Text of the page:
This is interesting. We each are nostalgic or defensive about our favorite era and award it a gold star. CAMRA picks a point in time somewhere second quarter 1900s and a technique just as much as the current UK craft set does with its intentions. Me, I am quite taken by Victorian recreations, clear or not, as well as hazy thicker US IPA or even lovely turbid hefeweizens. Each should have its place as well as its supporters as long as the beer is well made and well priced.

In my case, I don’t want I simply don’t think the idea of turbidity suits ordinary “supping cask beer”. Hefeweizen is a different case altogetherr.

Quite true but SCB is a discrete form of beer even if with is own charms. It need not judge or be judged according to standards appropriate to each class. Right now, I am quite interested in Hudson’s Bay brewing 1670-1780 ish and just realized I am seeing ale brewing as well as hopped beer up there in the Arctic. I am sure none of it was clear but it would have been quite welcome to those poor bastards on civilization’s frozen edge.

Its called London Murky because it is what is served in the multiple craft beer bars of London, not because its brewed in London.

I have had plenty of delicious murky pints from New Wave brewers from all over the country. If its fresh and hoppy, its more than likely going to be a bit murky.

Geeky sorts can make all the rules they want, no-one is saying they can’t, just don’t try to impose them on the rest of us. Live and let live, allow people to make their own minds up about what is or isn’t good beer. That’s all we ask.

If its fresh and hoppy, its more than likely going to be a bit murky.

This may be supported by your experience, but it’s not a general rule. Haven’t had a murky pint from Marble in quite a few years*, and I’ve never had one from Pictish, Abbeydale, Magic Rock, Mallinson’s, Harbour, SWB, Steel City… I could go on!

*They went cloudy – and made a feature of it – at the same time they went vegan; fortunately they found a vegan alternative to fish finings quite soon afterwards.

First –
a little experiment – take 2 bottles of, say, Kernel. Let one stand somewhere fairly cool until all the sediment has settled to the bottom. Pour that one carefully into a glass, leaving the sediment behind.
Take a second bottle (similar temperature so you’re comparing like with like) and pour the whole lot in, sediment and all.
Which do you prefer? (If you can’t taste the difference you need surgery). There is no wrong answer here, but it’s important to understand the difference in taste.

Second –
the beer in German brewpubs is universally dreadful. It only sells at all because they have sold (some) Germans the idea that it’s “fresh”, “natural” and “traditional”. The beer is unfinished – they don’t wish to filter it to save time, money and labour, and they don’t have the space, tanks or financial leeway to lager/mature it.

I can’t quite explain why, but I entirely agree with whoever it was who said above that session beer (either in the UK or Germany) should not be murky. As has also been said above, yeast has a distinct taste and I don’t like it, not even when it’s supposed to be there, as in Hefeweizen.

I guess my feeling is that, if cloudy/hazy/murky beer tastes *bad*, in some objective sense, then there won’t be much demand for it.

But if we want a diverse beer market with lots of variety, and products with complexity in the mix (some may not…), then we probably can’t continue to apply simplistic, rather arbitrary rules about what is good and what is bad.

Can’t argue with point-of-sale information, though: if brewers keep punters informed of how beer is supposed to look, smell and taste, then it reduces the opportunities for anyone to be sold a pint of slops while being told it’s ‘craft beer’ by the person behind the bar.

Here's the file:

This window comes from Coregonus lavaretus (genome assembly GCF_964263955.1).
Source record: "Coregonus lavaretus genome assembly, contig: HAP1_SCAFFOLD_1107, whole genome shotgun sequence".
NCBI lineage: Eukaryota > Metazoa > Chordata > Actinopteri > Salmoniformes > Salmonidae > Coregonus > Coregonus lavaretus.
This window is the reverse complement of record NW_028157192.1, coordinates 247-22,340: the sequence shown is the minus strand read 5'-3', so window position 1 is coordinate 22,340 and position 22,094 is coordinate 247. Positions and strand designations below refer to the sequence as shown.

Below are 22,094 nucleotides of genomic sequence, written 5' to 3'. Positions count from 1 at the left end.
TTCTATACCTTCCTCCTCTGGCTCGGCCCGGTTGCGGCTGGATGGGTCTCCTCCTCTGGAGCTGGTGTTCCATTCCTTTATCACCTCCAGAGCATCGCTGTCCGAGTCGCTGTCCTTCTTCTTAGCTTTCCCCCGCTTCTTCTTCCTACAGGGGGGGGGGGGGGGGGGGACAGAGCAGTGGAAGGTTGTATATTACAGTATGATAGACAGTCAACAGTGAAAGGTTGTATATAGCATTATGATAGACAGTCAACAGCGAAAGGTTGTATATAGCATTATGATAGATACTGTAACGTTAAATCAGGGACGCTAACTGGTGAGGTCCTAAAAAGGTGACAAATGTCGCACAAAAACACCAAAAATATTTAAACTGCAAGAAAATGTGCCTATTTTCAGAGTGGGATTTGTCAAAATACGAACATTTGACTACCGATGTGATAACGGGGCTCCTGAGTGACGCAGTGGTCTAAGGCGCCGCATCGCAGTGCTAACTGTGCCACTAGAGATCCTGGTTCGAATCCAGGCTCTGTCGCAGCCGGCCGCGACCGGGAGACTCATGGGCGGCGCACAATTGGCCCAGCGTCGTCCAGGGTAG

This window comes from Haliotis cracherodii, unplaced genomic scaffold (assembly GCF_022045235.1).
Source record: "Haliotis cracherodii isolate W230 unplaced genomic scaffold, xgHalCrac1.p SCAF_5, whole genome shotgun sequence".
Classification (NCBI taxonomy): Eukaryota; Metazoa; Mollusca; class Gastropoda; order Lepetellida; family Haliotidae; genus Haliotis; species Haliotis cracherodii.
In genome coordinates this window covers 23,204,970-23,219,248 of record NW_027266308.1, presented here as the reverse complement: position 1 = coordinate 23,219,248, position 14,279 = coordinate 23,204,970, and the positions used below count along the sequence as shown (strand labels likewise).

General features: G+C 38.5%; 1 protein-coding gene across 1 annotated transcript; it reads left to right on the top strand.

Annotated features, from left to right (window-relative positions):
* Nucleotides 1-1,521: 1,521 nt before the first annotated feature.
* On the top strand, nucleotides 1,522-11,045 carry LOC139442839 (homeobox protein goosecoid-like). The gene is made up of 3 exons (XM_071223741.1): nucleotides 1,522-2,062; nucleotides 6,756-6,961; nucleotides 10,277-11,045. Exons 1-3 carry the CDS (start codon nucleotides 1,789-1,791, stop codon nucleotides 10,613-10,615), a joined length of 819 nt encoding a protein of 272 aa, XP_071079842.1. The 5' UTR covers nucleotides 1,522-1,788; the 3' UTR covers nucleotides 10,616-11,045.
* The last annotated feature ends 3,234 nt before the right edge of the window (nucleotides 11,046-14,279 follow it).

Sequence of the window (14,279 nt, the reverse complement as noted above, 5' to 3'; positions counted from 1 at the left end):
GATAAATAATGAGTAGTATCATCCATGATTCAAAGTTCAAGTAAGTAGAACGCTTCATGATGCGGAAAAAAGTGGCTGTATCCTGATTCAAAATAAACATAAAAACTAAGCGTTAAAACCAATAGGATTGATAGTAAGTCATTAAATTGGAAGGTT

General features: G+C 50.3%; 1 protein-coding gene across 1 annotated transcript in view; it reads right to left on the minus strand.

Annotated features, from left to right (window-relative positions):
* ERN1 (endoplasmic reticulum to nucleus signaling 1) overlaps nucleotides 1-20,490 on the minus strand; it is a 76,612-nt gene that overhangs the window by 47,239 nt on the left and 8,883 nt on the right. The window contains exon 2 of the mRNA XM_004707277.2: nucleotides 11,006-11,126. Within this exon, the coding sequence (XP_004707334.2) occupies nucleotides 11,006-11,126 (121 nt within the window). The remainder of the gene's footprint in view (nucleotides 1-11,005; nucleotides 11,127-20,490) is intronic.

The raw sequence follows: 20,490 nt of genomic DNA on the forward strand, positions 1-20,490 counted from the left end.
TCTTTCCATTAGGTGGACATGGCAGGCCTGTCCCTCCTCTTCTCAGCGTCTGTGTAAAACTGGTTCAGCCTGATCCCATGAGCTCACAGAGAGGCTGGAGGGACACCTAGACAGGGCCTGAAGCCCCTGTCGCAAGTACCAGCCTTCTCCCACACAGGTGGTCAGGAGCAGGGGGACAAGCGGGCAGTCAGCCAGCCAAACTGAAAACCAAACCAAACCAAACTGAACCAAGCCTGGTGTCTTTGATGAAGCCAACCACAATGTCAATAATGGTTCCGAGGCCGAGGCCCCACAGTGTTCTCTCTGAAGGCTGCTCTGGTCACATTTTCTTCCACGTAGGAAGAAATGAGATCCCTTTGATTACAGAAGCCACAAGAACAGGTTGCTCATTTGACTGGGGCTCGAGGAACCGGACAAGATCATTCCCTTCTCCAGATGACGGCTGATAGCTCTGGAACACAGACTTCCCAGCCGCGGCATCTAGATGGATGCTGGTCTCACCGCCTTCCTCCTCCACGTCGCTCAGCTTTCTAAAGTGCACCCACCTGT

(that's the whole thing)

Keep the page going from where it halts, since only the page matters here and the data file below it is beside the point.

if cloudy/hazy/murky beer tastes *bad*, in some objective sense, then there won’t be much demand for it.

Unless punters acquire the taste for yeasty beer, because it’s what they’re getting from the cool breweries – leaving people like me and Tand tell[ing] everyone else that the flavour they are enjoying is “a fault”, as py put it. I suspect that something like that is already happening for the not-quite-finished flavour profile I described here as ‘soupy’.

As for labelling, I know I’ve told this story before, but it still seems to be relevant: a few weeks back I ordered a beer (from Moor) that was clearly marked as being hazy. I’d had Moor beers (which are unfined) before & liked them. This one was hazy with yeast, & had obviously been tapped too soon. I didn’t fancy my chances of explaining what was wrong to the barman (no, that one’s meant to be cloudy…) so I put up with it. I’m avoiding Moor beers from now on, though.

My last word on this is directed at py. (Is he the same as the vexatious py0?) How many times do you have to be told that a haze from hops isn’t a problem?

It is murk from yeast that is.. And very finally for this blog post, London Murky was coined by blogger Barm and referred to London beer in the style pioneered by Kernal.

And finally finally, one person’s fresh and hoppy is another’s green and unfinished.

God forbid punters acquire a taste for an non-approved flavour.
Clearly, they need to be…corrected…

Me & Tandy don’t always see eye to eye, but I’m with him on this – hop haze is fine & I suspect never more than that – *haze* (not cloud or murk or soup).
Protein haze can be pretty cloudy (esp in wheat beers) but in my experience it doesn’t taste bad.

I disagree with the idea that a hoppy beer by necessity is cloudy/murky/soupy – as examples above show, even unfined hoppy beers can be relatively clear, if brewed & handled wisely.

In recent decades hazy beer in German brewpubs & some places in the states is a point of difference, seen to be more *real*, unprocessed, natural, etc, I’m fine with a bit of that. I just don’t like yeast-bite, esp. when it’s sold to me as beng cool & correct.

Comments are closed.

Discover more from Boak & Bailey's Beer Blog

Subscribe now to keep reading and get access to the full archive.

Continue reading